Book Review: Songbirds and Stray Dogs by Meagan Lucas

PopSugar 2020 Reading Challenge Prompt: A book with a main character in their 20s (advanced) Other PS 2020 reading prompts this w...

PopSugar 2020 Reading Challenge Prompt: A book with a main character in their 20s (advanced)

Other PS 2020 reading prompts this would satisfy: A book with at least a four-star rating on Goodreads

TW: Sexual assault, violence, death, abandonment, pregnancy, addiction

When Meagan Lucas reached and requested I review her novel, Songbirds and Stray Dogs, she was remarkably clever and kind in her email. Her novel, while it sounded interesting, didn't sound totally up my alley, but a combination of her charm and the book sounding "interesting enough" convinced me to give it a try. Being entirely honest, I didn't expect much. I don't think the cover is particularly appealing (and I am definitely tend to choose books by their cover), and I've worked directly with authors in the past to really hate their works, which is difficult to manage. But Songbirds and Stray Dogs completely exceeded my expectations.

Jolene was left on her aunt's doorstep when she was eight. Addict mother, unknown father. Jolene fought her to win the love of her extremely Christian, tough-love aunt. At 21, unintentionally pregnant, Jolene loses her boyfriend, her job, and her home. Kicked out with nowhere to go, she leaves town alongside a kind gentleman. Her new town provides a place where she must recognize the kindness of strangers so she can overcome the burdens of her own past.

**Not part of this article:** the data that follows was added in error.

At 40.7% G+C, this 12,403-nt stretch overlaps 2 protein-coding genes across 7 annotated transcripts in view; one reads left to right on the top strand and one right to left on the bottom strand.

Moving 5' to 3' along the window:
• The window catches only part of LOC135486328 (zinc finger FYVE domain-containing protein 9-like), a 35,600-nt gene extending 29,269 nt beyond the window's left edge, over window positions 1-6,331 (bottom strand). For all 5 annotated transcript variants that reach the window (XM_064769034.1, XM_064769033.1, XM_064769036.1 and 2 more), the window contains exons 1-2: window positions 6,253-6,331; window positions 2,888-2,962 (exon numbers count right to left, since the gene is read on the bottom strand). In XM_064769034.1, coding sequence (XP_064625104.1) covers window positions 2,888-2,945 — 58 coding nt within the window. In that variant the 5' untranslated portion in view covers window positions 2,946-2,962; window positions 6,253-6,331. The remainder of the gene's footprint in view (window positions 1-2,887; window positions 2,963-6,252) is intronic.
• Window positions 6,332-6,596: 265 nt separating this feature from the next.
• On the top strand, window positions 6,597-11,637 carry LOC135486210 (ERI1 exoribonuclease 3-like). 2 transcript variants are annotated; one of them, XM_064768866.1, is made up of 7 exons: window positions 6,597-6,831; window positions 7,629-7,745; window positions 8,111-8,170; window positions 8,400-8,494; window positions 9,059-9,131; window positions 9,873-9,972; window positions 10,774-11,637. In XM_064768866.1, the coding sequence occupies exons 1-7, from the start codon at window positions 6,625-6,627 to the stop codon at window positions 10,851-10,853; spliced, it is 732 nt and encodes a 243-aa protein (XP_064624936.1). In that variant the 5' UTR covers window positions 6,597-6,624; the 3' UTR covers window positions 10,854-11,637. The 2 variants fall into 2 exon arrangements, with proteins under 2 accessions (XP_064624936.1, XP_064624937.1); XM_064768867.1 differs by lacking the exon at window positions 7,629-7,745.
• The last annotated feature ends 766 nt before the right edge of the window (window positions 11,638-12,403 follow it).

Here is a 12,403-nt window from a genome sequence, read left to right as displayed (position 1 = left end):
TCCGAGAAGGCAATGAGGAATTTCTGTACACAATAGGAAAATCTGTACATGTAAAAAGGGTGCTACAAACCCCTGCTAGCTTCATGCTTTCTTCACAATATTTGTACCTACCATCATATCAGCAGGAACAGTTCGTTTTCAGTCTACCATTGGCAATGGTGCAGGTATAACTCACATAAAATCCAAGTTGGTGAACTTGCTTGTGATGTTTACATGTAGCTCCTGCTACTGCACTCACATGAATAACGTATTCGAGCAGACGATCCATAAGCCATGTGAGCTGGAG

Perhaps one of the most important things about this story is the setting. Set in the South in the 1980s, the story almost felt like it was set in the 50s or 60s. Though I wasn't born until 1990, the setting was so familiar. Folks in the South are sweet as pie to your face, but they're also some of the quickest to judge. I felt sorrow for Jolene as she was constantly shunned for her "condition." But I could absolutely imagine the reactions of even today. Religion (specifically Christianity) rules the roost here. There are certainly diverse pockets of people, but there's an obvious majority both in today's South and the South of the setting of this novel.

I loved the interweaving of Jolene's story and of Chuck's. Both tales are beautiful in their own right, but diverged they become something so lovely and heart-wrenching, not to mention dark. The story begins dark - a young woman, pregnant and on the verge of homelessness. But intwined are also stories of haunting pasts, family's ripped apart, addictions, violence, sexual assault.

Every piece of this story was written so thoughtfully, but also in a way that didn't alienate the reader. I really understood and connected with the characters. I felt loss, anger, love.

But I do have two questions - WHAT'S IN THE CASE? Also, why is it called Songbirds and Stray Dogs? I wasn't able to form the connection. There are other questions left unanswered, but not in a way that irks me. There's enough closure for a satisfying end, while also being enough mystery to let the mind wander. Seriously, this story is so good.

"Whatever it is you're running from, you're here now, you're safe. Don't let it catch up to you by dwellin' on it." - Songbirds and Stray Dogs, Meagan Lucas

Again, I was surprised by the beauty of this story, but really enjoyed the mystery and the hauntingly dark components. This book is sad, but overall it's a story of hope and determination. Meagan Lucas is a fantastic new voice in Southern literature, and I'd love to read more from her.

Goodreads rating: ★★★

*I received this book free in exchange of an honest review. All opinions are entirely my own.

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